The man with 42 hours to get home
- 29 April 2014
- From the section Magazine
In the course of a month, Peter Hodes plans to visit Poland, Israel, Germany and South Africa. Wherever he goes - even Australia - he always makes sure to get home in 42 hours or less. The reason? He's a volunteer stem cell courier. Here he describes his unusual pastime.
Since March 2012, I've done 89 trips - of those, 51 have been abroad. I have 42 hours to carry stem cells in my little box because I've got two ice packs and that's how long they last.
In all, from the time the stem cells are harvested from a donor to the time they can be implanted in the patient, we've got a maximum of 72 hours. So I am always conscious of time.
I had one trip last year where I was caught by a hurricane in America. I picked up the stem cells in Providence, Rhode Island, and was meant to fly to Washington then back to London.
But when I arrived at the check-in desk at Providence the lady on the desk said: "Well I'm really sorry, I've got some bad news for you - there are no flights from Washington." So I took my box and put it on the desk and I said: "In this box are some stem cells that are urgently needed for a patient - please, please, you've got to get me back to the United Kingdom."
She just dropped everything. She arranged for a flight on a little propeller plane to be held for me, re-routed me through Newark and got me back to the UK even earlier than originally scheduled. This woman was brilliant.
I don't suffer stress but I have dreamed about forgetting the box on a train. When you're in a plane you can put it up in the overhead locker - you know it's not going to go anywhere - but when I'm sitting on a train or a bus it never leaves my side.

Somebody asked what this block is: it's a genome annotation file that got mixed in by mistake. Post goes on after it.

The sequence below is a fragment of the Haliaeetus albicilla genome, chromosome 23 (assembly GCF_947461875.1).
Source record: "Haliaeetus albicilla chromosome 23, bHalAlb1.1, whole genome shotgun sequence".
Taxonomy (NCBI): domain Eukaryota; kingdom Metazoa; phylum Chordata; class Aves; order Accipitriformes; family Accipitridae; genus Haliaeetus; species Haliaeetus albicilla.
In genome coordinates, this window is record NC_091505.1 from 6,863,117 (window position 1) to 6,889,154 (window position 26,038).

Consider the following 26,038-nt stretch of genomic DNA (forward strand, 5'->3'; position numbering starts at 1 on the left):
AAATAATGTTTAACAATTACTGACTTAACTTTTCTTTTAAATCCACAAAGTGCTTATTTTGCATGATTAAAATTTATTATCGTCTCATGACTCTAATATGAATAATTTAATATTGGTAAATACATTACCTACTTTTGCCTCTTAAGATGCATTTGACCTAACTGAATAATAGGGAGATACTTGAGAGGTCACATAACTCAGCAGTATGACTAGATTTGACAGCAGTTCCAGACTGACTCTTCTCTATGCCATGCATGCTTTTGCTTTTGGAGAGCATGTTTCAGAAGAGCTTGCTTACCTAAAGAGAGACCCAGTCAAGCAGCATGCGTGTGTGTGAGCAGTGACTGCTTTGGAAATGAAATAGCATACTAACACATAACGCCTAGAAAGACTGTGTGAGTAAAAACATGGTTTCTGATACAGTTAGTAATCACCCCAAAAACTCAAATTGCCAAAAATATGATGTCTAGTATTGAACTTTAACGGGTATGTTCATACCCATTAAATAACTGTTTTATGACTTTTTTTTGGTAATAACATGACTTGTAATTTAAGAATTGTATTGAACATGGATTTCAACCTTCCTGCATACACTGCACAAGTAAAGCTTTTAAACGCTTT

You're consciously aware that in that box you've got something that is potentially going to save somebody's life.
I don't take private transport anywhere - I only use public transport. Can you imagine a scenario if I was driving a car and had an accident and my car went into a ditch and I wasn't discovered for 24 hours? The stem cells would be lost.
You could have an accident on a train or a bus or a plane but it's less likely and one would hope there would be rescue people there.
The majority of my trips abroad are to Germany because nearly half of all the stem cell transplants that take place in the UK come from German donors. Why? Because genetically, large parts of our populations are very compatible. The other reason is that the UK database has just over a half a million people who are willing to donate, while Germany has 4.7 million.
A few days ago, when I was coming back from Hanover, the pilot of the plane radioed ahead to Heathrow to make sure we could land on time so that I wouldn't miss my next connection.
They also upgraded me to club class. It turned out that the partner of one of the cabin crew had leukaemia 10 years ago and had been saved by a stem cell transplant. He's still alive today and also works as a cabin attendant for the airline!
The longest journey I ever did was from Australia back here to the UK. I went from Brisbane to Manchester in 37 hours - with just a few hours to spare.